Glutamate versus Gluten

Gluten and glutamate are two different beasts. We are lucky that we don’t seem to have reactions to gluten, just to glutamate, but it is possible to have sensitivities to either, or both. I’m focusing on glutamate here, as that’s my “hammer” right now.

Part One: What’s the difference between gluten and glutamate?

First, proteins consist of one or more polypeptides, or  linear chains of amino acids. Amino acids are simply the building blocks of proteins.  The way the chains are put together determine the differences between different proteins.

Gluten is a protein found in wheat, barley, rye.  People that react to gluten are reacting to the specific protein that these grains contain.  There are different ways people can react to gluten. In people with celiac disease, gluten in wheat, spelt, barley and rye triggers an autoimmune response that damages the small intestine.   Corn, rice, amaranth, millet, quinoa, sorghum, and teff are considered gluten-free grains as they have different forms of protein — different formations of their polypeptide chains.

Glutamate, technnically glutamic acid, is an amino acid found in proteins. Glutamic acid is present in every food that contains protein, but it can only be tasted when it is present in an unbound form, or “free”.  A “glutamate sensitivity” is when a person reacts to the unbound amino acid, free glutamic acid, or FGA.

So there is the difference in a nutshell: gluten is a specific protein in some grains (full of all kinds of amino acids bound up in chains :)). FGA is an amino acid, in all proteins, that has been broken out of it’s protein and resides separately in the food (or in your digestive system).

Note: Breaking down a protein is different than refinement of a grain. Refined grains have been processed to remove bran and germ, to improve texture and shelf life. This processing removes fiber, iron, and vitamins, and refined grains have less fiber and are less nutritious than whole grains. However, for the purposes of  avoiding glutamate, whole grain isn’t what matters, because from what I can find, refining grains  doesn’t seem to change the proteins significantly.*

Part Two: But Doesn’t Gluten have a lot of Glutamate in it?

Some sources claim that because the two proteins gluten and casein contain significant quantities of the amino acid glutamic acid, that these should also be avoided by those avoiding FGA. Personally, I’m not convinced.  To be more clear, I believe there are many people that are sensitive to dairy and gluten, but I am not convinced it has anything to do with FGA, for a few reasons.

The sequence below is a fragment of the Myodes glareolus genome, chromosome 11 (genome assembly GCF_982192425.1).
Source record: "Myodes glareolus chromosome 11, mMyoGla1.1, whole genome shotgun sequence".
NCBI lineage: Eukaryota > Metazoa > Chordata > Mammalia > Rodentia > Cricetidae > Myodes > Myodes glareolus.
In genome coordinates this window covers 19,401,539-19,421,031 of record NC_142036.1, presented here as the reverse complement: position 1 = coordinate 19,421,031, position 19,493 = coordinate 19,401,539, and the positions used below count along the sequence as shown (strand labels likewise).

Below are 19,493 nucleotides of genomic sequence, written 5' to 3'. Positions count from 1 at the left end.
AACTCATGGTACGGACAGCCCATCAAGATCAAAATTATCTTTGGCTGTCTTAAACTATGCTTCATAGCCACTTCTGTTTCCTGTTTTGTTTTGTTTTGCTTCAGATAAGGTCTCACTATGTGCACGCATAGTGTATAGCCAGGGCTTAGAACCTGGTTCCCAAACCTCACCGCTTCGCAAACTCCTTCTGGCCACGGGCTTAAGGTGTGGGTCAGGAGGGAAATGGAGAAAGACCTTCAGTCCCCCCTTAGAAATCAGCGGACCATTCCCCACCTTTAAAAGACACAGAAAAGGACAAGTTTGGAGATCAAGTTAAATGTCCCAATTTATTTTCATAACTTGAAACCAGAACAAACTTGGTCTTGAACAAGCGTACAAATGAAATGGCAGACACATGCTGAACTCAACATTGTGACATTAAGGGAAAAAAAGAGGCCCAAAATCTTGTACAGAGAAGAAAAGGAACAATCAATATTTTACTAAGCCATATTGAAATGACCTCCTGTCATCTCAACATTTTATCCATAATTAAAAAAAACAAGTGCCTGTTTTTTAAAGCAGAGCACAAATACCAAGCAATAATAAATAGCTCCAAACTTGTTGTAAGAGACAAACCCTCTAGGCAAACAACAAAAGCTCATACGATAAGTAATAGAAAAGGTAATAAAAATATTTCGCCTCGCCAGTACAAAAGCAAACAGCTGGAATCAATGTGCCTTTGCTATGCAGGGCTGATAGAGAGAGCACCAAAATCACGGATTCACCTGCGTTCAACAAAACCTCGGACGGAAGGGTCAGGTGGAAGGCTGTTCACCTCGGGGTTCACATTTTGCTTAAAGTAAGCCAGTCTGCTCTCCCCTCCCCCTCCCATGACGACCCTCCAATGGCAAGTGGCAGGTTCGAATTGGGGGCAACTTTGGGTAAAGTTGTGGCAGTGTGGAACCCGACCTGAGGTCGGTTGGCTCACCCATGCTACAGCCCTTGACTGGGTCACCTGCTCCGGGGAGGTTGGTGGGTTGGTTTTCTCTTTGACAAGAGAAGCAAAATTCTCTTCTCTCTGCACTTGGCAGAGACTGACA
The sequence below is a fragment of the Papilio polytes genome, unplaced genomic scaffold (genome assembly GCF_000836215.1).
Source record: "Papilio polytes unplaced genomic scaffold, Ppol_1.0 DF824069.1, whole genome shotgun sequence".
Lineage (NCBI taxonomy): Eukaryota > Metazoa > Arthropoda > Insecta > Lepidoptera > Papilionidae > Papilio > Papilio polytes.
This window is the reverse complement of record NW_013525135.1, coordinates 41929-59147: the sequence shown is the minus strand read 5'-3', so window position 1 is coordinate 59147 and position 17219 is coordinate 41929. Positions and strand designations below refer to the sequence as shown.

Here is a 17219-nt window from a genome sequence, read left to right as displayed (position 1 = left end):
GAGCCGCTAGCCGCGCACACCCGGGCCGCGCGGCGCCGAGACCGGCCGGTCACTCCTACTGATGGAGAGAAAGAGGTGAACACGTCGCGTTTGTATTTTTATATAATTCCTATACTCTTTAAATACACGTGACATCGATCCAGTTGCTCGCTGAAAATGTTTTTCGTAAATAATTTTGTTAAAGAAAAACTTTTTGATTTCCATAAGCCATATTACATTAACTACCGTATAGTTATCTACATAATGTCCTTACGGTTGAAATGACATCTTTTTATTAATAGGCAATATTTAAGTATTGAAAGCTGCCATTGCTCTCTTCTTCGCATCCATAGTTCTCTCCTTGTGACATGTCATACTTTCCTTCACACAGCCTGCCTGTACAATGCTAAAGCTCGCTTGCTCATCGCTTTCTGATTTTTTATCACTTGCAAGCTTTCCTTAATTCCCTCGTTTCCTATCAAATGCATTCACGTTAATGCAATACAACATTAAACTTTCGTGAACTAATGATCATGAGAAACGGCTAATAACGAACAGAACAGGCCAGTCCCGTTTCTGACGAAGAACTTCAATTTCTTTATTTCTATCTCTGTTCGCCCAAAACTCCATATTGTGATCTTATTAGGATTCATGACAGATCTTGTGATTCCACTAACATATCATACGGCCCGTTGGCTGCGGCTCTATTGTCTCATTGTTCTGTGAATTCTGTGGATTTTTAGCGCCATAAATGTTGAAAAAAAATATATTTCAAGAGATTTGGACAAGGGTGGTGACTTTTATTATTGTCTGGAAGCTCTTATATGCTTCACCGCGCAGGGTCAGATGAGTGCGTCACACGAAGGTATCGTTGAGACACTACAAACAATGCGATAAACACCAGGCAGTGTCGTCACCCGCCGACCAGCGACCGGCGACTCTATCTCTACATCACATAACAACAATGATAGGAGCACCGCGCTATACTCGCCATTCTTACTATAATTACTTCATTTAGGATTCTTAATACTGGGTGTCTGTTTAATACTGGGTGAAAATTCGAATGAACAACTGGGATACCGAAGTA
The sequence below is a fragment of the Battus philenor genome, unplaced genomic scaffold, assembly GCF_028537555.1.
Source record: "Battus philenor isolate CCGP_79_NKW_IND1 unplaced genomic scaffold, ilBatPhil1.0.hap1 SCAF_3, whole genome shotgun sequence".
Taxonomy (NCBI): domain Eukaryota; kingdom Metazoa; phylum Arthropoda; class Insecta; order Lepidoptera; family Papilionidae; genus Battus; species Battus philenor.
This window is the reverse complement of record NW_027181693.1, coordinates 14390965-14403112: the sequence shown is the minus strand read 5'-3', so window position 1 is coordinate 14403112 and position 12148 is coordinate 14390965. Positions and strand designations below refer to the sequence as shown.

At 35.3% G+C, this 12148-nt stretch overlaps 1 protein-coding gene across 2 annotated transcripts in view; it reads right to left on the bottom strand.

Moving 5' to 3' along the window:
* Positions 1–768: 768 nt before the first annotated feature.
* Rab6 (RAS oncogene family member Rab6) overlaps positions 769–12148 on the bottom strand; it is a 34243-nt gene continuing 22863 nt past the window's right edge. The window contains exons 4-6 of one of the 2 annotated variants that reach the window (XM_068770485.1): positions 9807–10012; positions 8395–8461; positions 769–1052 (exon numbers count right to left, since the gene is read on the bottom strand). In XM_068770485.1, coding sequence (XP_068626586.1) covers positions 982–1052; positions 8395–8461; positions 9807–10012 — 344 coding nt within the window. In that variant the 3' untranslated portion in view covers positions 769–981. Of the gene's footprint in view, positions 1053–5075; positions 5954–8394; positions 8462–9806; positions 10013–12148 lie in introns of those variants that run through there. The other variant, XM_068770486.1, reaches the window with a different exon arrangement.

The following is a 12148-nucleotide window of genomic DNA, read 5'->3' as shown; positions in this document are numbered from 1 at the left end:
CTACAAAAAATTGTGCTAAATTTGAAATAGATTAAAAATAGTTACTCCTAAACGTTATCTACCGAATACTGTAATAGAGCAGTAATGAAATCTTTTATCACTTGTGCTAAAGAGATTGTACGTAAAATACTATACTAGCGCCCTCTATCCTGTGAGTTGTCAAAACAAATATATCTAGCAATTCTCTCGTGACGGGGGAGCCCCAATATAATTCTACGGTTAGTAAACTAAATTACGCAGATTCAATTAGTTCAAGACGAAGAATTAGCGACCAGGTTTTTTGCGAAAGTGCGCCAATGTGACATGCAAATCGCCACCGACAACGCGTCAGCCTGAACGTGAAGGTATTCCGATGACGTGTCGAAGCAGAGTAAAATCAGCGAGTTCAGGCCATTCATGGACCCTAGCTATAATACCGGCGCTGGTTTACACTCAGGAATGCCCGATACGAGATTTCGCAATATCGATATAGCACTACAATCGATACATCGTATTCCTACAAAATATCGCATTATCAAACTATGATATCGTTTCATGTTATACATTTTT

First, other grains and meats also have significant quantities of glutamic acid. Why single out these two?

Table 1.  Percent Glutamic Acid in Common Food Proteins
Wheat Protein
Cow Milk
Corn Protein
Beef Meat
Rye Protein
Poultry Meat
Rice Protein
Fish Protein Conc.
Mammalian gelatin
*From Food Chemistry 2nd Edition (1999) H.D Berliz & W. Grosch, Springer-Verlag, Berlin (copied from:

Second, the glutamates in these foods are bound into polypeptide chains, not free, and I personally haven’t heard of an issue with bound glutamate even with people that are extremely sensitive.

Lastly, I think it is hard to separate a reaction to a grain from the reaction to other hidden ingredients that contain FGA. In other words, most foods with gluten also contain glutamate. Most flours contain malted barley flour these days, since it makes the dough easier to work with, and most baked goods have FGA ingredients, e.g. dough conditioners, citric acid, enzymes, etc.

But, I’m not a chemist and I’m largely going on observations of my own family. Though I’ve seen reactions to malted barley flour, aluminum baking powder, L-cysteine and other dough conditioners***, my son can finish off most of a loaf of bread from our bread machine over the course of a single day, and feel perfectly fine. And in the end, that’s what it’s all about.



*There is one exception to this idea that refining flours doesn’t break down the protein, which is sprouting/germinating/malting the grain. I did find a fascinating article that seems to show that storage decreases the FGA, but didn’t have time to analyze it fully. I found no indications that sprouting the grain increases the FGA content; in fact, the opposite, that through proteolytic activity, the liberated amino acids such as glutamic and proline are converted to limiting amino acids such as lysine (Wikipedia).

However, malting is a an entirely different process, particularly when making malt extracts. I was curious about why malted barley is an FGA trigger for us (although we can tolerate small amounts), and I found these statements:

“In addition to supplying amylases, malted barley flour was also once relied upon for proteolytic enzymes, but these have been replaced by proteases from plant and fungal sources. Addition of proteases enables high speed bread production by decreasing the mixing time needed to achieve pliable dough.” (

“Scientists aim to discover what goes on inside barley grains as they become malted…scientists are interested in specialized enzymes called proteases[17] that .. also break down stored proteins into their amino acid derivatives.” (

** More on the protein content of whole soy can be found at:

*** Though I haven’t seen my son react to wheat flour, I did try adding “vital wheat gluten” (the powder that is sold to help bread be more elastic) to homemade bread once, and he seemed to react to it; one instance is not enough to form a conclusion, but it would make sense that the extraction process for gluten would create FGA, just like it does when soy protein is extracted, and I don’t plan to use it again.

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